Tuesday, September 15, 2009

1001 Ways To Tune Up The World, Number Thirty-Seven.


37. Spell your kids' names the right way.

Although this seems bossy, it's actually a compromise. I'm opposed to both weird names and weirdly-spelled names, but I am going to compromise and let people make up dumb names if they spell them the right way.

Having my name spelled with the Extraneous E on the end of it makes me an expert in this kind of thing, and it's an easy way to make the world a less stupid place and make your kids' lives easier. I've spent my whole life with people mispronouncing my name and asking me how it's spelled and having to correct it on my emails and otherwise adding, in a miniscule but still present way, to the troubles we all face. Maybe it's a small thing to have to tell a court reporter, as I once did, that "Yes, I'm sure my name is spelled that way." but why go through it at all?

Now, I'm not a fan of made-up fake names like Apple or Sparrow or whatever it is the next celebrity kid will be named (my money is on third-world country names: Tanzania Clooney has a nice ring, doesn't it?) but, as I said, I've decided to compromise, so if you want to name your kid something that's clearly not a name, something that's (as they said in Pretty In Pink) "a major appliance" or worse, then I'll be okay with that, so long as you spell it right. That's the rule I propose: Whatever you name your kid, spell it right. If you call your kid Tanzania, it's got to be spelled that way, not Taanzoneeyah.

And if you do the right thing and just use a traditional name, like Brian or Daniel or Tom, spell that the right way, too, not dAnYul or Tomm.

You can always get the weird name you want by having it be your kid's nickname after all. What's wrong with "We named her Lily, but we call her Apple." Nothing, that's what.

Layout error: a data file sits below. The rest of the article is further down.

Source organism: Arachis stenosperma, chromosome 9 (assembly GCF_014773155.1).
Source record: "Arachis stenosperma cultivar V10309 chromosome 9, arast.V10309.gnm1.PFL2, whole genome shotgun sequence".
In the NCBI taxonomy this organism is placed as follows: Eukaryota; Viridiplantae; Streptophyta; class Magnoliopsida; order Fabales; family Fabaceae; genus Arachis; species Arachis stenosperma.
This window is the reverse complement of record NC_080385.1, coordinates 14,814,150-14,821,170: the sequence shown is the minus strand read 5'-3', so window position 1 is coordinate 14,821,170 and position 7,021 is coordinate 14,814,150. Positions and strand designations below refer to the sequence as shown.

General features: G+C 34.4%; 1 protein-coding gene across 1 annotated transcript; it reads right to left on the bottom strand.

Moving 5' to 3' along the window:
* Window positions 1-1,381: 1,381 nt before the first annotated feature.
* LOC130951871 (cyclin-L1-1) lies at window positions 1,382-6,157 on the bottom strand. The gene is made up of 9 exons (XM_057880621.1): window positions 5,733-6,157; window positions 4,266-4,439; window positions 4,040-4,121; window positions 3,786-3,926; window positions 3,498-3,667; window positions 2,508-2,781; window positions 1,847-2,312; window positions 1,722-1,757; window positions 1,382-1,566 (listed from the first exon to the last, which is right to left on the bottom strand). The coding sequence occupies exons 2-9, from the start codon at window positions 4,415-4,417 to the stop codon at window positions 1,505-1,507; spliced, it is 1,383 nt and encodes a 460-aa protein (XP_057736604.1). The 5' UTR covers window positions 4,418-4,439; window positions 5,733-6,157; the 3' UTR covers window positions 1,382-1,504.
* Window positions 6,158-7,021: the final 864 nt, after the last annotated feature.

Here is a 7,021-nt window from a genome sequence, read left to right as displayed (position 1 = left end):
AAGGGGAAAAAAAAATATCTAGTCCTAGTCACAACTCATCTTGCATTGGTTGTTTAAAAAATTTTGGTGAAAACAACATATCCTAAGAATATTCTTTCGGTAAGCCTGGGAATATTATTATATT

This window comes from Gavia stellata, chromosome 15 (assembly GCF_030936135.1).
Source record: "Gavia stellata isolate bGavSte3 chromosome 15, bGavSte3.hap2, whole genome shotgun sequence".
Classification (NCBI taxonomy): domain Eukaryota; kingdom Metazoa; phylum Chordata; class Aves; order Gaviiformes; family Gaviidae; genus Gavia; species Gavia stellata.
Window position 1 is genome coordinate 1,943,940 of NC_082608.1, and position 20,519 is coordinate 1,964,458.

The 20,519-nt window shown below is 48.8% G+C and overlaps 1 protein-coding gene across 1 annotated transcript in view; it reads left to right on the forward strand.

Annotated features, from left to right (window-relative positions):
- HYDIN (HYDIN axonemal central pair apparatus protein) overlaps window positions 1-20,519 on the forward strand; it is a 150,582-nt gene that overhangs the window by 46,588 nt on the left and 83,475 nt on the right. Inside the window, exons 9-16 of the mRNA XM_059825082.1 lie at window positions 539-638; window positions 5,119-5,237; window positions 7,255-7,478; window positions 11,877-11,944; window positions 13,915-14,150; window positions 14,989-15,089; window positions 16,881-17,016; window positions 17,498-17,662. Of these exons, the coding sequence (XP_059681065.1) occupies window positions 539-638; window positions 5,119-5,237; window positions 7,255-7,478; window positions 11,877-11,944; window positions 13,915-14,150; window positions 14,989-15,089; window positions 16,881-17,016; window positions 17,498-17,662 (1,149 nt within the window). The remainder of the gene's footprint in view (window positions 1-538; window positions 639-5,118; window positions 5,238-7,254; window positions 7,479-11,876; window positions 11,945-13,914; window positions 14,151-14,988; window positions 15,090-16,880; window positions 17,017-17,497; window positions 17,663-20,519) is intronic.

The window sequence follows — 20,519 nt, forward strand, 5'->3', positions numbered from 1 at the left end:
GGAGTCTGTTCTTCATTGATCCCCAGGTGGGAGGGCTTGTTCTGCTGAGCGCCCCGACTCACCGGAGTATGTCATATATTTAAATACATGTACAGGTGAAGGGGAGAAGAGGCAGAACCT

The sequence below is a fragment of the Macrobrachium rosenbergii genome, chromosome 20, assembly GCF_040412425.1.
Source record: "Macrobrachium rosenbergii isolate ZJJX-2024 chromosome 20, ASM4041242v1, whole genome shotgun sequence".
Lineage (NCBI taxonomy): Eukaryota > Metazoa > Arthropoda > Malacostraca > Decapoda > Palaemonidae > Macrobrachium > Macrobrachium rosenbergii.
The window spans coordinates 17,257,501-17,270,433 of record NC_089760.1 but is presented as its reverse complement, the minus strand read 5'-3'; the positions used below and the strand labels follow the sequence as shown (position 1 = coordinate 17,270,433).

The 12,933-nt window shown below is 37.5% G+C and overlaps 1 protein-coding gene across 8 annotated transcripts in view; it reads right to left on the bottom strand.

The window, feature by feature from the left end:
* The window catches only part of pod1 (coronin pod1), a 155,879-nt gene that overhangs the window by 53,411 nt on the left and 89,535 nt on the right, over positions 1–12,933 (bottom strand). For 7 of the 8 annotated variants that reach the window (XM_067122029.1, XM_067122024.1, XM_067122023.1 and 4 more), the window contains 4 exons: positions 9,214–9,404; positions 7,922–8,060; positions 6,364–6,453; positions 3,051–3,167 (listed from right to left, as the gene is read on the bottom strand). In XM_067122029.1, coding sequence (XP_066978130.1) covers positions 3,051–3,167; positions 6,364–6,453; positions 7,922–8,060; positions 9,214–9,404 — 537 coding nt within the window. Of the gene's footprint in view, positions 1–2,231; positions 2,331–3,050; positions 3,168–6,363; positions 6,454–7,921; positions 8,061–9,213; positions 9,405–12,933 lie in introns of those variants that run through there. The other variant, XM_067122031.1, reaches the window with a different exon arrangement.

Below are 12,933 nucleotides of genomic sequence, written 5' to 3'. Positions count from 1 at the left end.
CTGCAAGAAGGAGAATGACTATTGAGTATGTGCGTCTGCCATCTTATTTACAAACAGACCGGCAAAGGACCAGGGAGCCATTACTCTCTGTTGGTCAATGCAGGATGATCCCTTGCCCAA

Prior entries:





















13. Ban driving any kind of automobile, motorcycle or other personal vehicle within 1-2 miles of downtown in any city with a population of more than 100,000.

12. Abolish gym class; instead, teach kids to play musical instruments.


11. Change copyright laws to allow anyone to use anyone else's creative work provided that the copier pay 60% of the profit to the originator and that the copier not cast the original work in a negative light.

10. Have more sidewalk cafes and outdoor seating.

9. When you have to give someone a gift, ask them what they want, and then get that thing for them.

8. Never interrupt or finish someone's jokes.

7. Periodically, give up something you like for at least a month.

6. Switch to "E-money."

5. Have each person assigned one phone number, and then add an extension for the various phones and faxes that person might be reached at.

4. Abolish Mondays and Tuesdays.

3. Don't listen to interviews with athletes or comedians.

2. Have "personal cashiers" at the grocery store.

1. Don't earn more than $200,000 per year.

3 comments:

lisapepin said...

"Maybe it's a small thing to have to tell a court reporter, as I once did, that "Yes, I'm sure my name is spelled that way.""

This made me laugh out loud because I pictured the exact look on your face when you said it. I could hear the tone of your voice, too. Mildly sarcastic, but not overt enough to be sited for contempt of court and with enough humor that even the court reporter let it go. Priceless!

Petri Dish said...

Shows how observant I am, I never noticed the -e in your name. How do you mispronounce Briane? Bree-anne? Bri-an-knee? Bri-ayn?
I like unusual names. When I squirt out some mini-mes, but not too mini since I'm already so damn short, they'll probably have cool futuristic(in a 1930s sifi comic futuric way) names. Partly because futuric names kick ass and partly because I'll probably have some when we have hover crafts and frequent attacks by 50ft women. Zbork, Gog, Knutrt(-k not silent).
Hmm, I might be thinking more along the lines of futuristic monster names than HU-mons. Oh well, I've got above 991 ears to decide.

Briane P said...

Petri Dish: It's usually mispronounced as "Bree-Ann," although sometimes people go with the more exotic "Bree Ain," long "A".

My truce with you, and the world, is that so long as you spell Knurt right, I won't object.

Lisa: You got the tone just about right. "Mildly sarcastic, but not overt enough to be cited for contempt of court" is largely how I deal with every legal situation.